Design Team Unveils Market Plaza Redevelopment Concepts
Last updated 11/19/2020 at 11:06am
Design team members for the Lake Wales Connected downtown revitalization plan on Nov. 18 unveiled concepts for turning Market Plaza into a community gathering place.
About 30 people participated in an online open house to see two concepts for the central square between Stuart and Park avenues. Attendees were told the 1931 historic clock, designed by the famed Olmsted Brothers Landscape Architects and relocated to the marketplace as part of the downtown revitalization in the early 1970s, will remain a focal point in whatever plan goes forward. And the engraved marketplace bricks recognizing donors will be incorporated into the project.
S&ME's principal landscape architect Jay Hood shared various sketches of what the two concepts might include. Also involved in the redesign are urban planners from Dover Kohl & Associates and engineers from Chastain and Skillman.
Hood called Concept One Outdoor Rooms, a design that included various flexible space areas, a linear public space, tree cover for lots of shade, trellis swings and hanging flower baskets. He labeled Concept Two a Flexible Plaza, which included a larger open space that could include a concert stage setup and area for larger gatherings without having to close Park Avenue. Concept Two also included intimate shaded tree spaces along the outside of the larger central plaza.
Attendees submitted questions online about potential maintenance issues, types of materials that might be used, how to avoid root damage as larger trees grew, possible art installations, and whether the design might incorporate a water feature for children.
Chastain Skillman project manager Doug Forni explained how tree roots can be contained in six by six foot cells with what look like "super strong milk cartons" stacked underground and filled with loose soil. He said the structures bear the weight of the pavement on top so roots stay underground and can thrive and move freely.
Hood said a fountain or possibly a splash pad or other play element for children might be incorporated into the design as "It really should be a multigenerational space."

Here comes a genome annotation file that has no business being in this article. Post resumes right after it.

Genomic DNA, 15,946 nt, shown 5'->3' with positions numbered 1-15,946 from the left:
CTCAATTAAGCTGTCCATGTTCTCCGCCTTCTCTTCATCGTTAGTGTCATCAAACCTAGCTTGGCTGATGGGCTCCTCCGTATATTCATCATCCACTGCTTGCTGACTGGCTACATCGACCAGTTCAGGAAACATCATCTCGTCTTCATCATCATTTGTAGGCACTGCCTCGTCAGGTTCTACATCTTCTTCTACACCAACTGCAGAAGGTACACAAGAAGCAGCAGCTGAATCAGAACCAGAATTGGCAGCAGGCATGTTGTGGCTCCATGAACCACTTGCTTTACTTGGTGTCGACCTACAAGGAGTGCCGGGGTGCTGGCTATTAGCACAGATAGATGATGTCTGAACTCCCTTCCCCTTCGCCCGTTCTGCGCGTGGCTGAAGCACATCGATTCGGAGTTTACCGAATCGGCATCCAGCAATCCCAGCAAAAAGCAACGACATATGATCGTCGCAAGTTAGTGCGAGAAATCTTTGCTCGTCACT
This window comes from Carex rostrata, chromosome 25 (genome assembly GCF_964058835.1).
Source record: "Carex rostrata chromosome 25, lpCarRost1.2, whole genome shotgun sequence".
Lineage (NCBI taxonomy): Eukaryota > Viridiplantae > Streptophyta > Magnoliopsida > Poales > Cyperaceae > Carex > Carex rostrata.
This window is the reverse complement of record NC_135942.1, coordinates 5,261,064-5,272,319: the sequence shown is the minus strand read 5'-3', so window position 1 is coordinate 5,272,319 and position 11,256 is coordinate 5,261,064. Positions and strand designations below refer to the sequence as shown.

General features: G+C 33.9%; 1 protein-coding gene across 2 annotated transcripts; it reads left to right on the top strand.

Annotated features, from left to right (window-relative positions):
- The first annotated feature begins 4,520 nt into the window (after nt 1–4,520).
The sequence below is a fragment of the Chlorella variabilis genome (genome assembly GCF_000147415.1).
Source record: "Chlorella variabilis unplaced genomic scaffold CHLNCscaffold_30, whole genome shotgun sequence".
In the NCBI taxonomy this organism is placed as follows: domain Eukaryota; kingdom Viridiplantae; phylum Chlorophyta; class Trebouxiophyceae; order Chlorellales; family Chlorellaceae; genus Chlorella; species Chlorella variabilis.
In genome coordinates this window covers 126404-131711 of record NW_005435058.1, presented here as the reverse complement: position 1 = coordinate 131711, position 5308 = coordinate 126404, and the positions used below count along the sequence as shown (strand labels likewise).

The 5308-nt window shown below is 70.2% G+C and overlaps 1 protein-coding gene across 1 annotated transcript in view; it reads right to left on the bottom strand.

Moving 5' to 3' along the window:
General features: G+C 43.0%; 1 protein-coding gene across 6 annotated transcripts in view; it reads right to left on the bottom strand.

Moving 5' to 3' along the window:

Responding to maintenance concerns, Hood said, "If you can't maintain it, it's not a successful space."
He also said it is important to choose the right plants and that an artificial turf might be a practical solution in high use areas. The city is looking to hire a horticulturist to oversee the extensive landscaping that is envisioned throughout the Lake Wales Connected plan, not only downtown but the northwest business district.
Attendees were invited to ask additional questions of planners and city staff during online office hours from 11:30 a.m. to 1:30 p.m. Nov. 19.
Online attendees used cell phones to answer a series of questions about how they might use the Market Plaza and which designs they prefer. Outdoor Rooms Concept One was preferred by about 43 percent of those online, while about 30 percent chose Flexible Plaza Concept Two. After obtaining additional public input, the design team will bring back a revised concept and move forward with further design and engineering, to be completed by April 2021. Hood said the goal was to have the Market Plaza built at the same time as the Park Avenue streetscape redevelopment, which is scheduled for construction to begin in mid-2021.
Both concepts include extensive tree planting and landscaping to further the "city in a garden" concept proposed in the Dover Kohl Lake Wales Connected plan. Urban planner Victor Dover and his firm are consulting on all aspects of the project to ensure continuity.
Lake Wales Deputy Mayor Robin Gibson, who chairs the city's Community Redevelopment Agency, said he was pleased with how the planners and engineers are working together on the project. He spoke of the importance of attracting developers to invest in the downtown area, so the increase in property values generates funds for the CRA.
"Obviously the challenge is for us to increase the tax base so that the (tax) increment can cover the cost of this," Gibson said. "We as a community have to come together with a definite strategy for doing this – we've just simply got to make this thing happen."